Our English word "cross" is the translation of the Latin crux; but the Greek stauros no more means a crux than the word "stick" means a "crutch". But look at this statement by one of Christendom's favorite NT Greek experts: "STAUROS ... denotes, primarily, an upright pale or stake.On such malefactors were nailed for execution. [ftnote, Iliad xxiv.453. The cross of St. Andrew is an X-shaped cross, as tradition says Andrew the Apostle was crucified on an X-shaped cross; it is notable as one of the major heraldic symbols of Scotland, as St. Andrew is the the patron saint of Scotland--which is also why you can see it in the Union Jack. Odyssey xiv.11] 'â (Dr. Bullinger, The Companion Bible, app. Homer uses the word stauros of an ordinary pole or stake, or a simple piece of timber. #2.1 Scriptures for ÏÏÎ±Ï
Ïá½¸Ï 'stauros' meaning 'cross' Strong's 4716; Introduction 2.1. Since the Greek word (stauros) that is translated as "cross" literally means "tree" or "pole" (see Acts 5:30) why do most Bibles render this word as 'cross'? Our English word 'cross' is the translation of the Latin crux; but the Greek stauros no more means a crux than the word 'stick' means a 'crutch.'" Furthermore, Jesus, likely was not even crucified on a cross, as the word normally translated as cross (stauros) in the New Testament means a stake. Jehovahâs Witnesses believe that the Greek word translated as âcrossâ in the New Testament, or stauros, actually means âupright stake,â or in their words, a âtorture stake.â They claim that Jesus was nailed through both wrists on a large vertical stake without a crossbeam (pictured right). They even go so far as to claim that, [â¦] âThe word stauros denotes an upright pale or stake, to which criminals were nailed for executionâ¦The verb stauroo means to drive stakes. The Greek word translated âcrossâ is stauros, meaning âa pole or a cross used as an instrument of capital punishment.â The Greek word stauroo, which is translated âcrucify,â means âto be attached to a pole or cross.â Outside of the Bible, the same verb was also used in the context of putting up a fence with stakes. Watchtower Reasoning for Stake Support for Cross Linguistics: Stauros did not mean Cross until some time "later" than Jesus Xylon does not mean a cross but a single piece of wood : The Watchtower (and Vines) is incorrect, Stauros could mean Cross over 100 years prior to Jesus Xylon is never used as a description of Jesus instrument of death, but as a midrashic parallel to Deuteronomy The Encyclopedia Britannica noted: It was not till the time of Constantine that the cross was publicly used as the symbol of the Christian religion. 162). From the foregoing cloud of witnesses it should be clear that the term stauros properly, literally , and originally signifies a "stake." Regarding the use of the word "cross", Vines Expository Dictionary on Words of the New Testament states that the primary translation of the word "stauros" is an upright stake or pole. Is it likely that the cross, which was in use centuries before Christianity (see crux ansata), is a pagan symbol that was later incorporated into "Christianity" by Constantine? (Cross. 162). STAUROS - Some have objected to stauros being translated as "torture stake" in the NWT as opposed to the traditional "cross." Our English word âcrossâ is the translation of the Latin crux; but the Greek stauros no more means a crux than the word âstickâ means a âcrutch. (Dr. Bullinger, The Companion Bible, app. This is a thorough word study about the meaning of the Greek word ÏÏÎ±Ï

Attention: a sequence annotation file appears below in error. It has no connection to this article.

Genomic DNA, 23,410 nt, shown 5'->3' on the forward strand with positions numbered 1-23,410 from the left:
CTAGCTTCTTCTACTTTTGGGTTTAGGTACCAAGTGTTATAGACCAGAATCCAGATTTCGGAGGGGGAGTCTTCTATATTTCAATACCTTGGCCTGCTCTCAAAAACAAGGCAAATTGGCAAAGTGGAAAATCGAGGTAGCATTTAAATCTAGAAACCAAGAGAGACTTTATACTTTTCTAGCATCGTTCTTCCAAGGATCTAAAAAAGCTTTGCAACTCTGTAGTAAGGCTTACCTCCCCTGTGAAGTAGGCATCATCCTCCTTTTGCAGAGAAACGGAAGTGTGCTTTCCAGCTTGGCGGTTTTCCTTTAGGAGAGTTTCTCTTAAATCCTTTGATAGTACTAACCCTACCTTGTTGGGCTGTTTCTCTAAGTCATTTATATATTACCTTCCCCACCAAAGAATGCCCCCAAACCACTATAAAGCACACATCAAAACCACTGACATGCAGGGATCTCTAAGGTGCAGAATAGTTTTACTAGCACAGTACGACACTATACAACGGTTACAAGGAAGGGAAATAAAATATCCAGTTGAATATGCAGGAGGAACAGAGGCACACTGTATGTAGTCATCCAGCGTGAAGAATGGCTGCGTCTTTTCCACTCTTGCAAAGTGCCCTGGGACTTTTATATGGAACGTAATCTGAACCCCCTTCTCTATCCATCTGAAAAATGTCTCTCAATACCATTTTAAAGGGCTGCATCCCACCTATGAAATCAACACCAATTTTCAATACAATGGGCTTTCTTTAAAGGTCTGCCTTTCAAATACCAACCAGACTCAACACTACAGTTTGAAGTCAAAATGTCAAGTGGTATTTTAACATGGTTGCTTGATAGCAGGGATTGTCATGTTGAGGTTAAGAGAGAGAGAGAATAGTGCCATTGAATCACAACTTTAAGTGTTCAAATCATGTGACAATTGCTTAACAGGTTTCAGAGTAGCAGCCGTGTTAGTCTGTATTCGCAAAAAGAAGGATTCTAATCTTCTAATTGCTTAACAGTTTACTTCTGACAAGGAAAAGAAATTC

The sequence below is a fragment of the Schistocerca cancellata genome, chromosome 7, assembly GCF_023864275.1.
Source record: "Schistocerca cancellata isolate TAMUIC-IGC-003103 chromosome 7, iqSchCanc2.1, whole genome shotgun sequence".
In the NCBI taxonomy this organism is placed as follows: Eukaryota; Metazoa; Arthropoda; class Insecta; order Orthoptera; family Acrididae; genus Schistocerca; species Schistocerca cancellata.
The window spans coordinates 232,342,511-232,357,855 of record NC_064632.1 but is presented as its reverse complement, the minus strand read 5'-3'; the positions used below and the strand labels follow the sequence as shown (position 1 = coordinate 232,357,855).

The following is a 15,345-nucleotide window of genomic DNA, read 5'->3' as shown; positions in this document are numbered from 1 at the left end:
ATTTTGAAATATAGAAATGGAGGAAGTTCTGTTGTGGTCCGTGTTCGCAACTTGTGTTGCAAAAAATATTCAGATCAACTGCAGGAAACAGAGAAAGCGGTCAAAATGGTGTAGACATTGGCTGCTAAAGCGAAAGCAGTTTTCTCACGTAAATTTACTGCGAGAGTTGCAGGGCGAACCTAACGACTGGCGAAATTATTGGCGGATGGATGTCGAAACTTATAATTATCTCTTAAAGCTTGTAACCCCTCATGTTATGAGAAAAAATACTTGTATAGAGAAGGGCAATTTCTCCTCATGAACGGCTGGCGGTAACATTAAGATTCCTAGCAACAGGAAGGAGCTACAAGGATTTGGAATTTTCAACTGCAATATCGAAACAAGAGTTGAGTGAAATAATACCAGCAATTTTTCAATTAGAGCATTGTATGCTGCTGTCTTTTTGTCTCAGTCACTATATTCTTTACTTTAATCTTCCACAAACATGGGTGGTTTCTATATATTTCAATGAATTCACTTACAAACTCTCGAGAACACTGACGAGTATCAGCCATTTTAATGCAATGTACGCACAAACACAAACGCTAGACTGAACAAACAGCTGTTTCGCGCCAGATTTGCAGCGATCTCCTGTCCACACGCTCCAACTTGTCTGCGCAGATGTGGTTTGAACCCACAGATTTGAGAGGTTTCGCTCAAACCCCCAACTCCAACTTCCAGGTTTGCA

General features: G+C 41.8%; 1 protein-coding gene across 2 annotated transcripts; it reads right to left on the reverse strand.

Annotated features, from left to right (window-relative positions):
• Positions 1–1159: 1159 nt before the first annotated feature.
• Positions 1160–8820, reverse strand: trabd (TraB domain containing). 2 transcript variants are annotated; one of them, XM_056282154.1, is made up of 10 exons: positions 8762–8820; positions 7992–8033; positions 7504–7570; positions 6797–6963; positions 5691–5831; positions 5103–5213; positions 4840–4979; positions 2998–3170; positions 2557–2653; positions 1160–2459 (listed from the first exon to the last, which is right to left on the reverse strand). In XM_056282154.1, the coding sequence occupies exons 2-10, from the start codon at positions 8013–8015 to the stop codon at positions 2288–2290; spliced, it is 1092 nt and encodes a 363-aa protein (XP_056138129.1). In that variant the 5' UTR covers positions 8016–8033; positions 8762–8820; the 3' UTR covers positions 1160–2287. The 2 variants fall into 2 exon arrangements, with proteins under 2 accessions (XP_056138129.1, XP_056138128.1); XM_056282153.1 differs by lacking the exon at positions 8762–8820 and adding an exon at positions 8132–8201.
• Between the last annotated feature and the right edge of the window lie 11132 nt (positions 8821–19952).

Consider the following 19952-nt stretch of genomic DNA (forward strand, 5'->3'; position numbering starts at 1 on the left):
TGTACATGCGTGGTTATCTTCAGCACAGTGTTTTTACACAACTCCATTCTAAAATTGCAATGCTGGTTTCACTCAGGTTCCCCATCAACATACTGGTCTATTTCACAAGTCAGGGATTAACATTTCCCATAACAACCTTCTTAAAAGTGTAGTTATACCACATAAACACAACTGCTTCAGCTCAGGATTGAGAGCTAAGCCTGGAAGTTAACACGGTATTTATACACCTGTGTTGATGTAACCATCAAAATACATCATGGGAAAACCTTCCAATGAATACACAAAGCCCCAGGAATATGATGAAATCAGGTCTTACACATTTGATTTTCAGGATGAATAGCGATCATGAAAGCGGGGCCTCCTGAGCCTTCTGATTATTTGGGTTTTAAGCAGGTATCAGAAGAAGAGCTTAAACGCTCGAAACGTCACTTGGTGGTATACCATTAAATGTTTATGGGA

Ïá½¸Ï, 'stauros' translated 'cross'. It includes every verse where the word ' stauros ' (Strong's 4716) appears in the New Testament. The staurogram combines the Greek letters tau-rho to stand in for parts of the Greek words for âcrossâ (stauros) and âcrucifyâ (stauroÅ) in Bodmer papyrus P75.Staurograms serve as the earliest images of Jesus on the cross, predating other Christian crucifixion imagery by 200 years.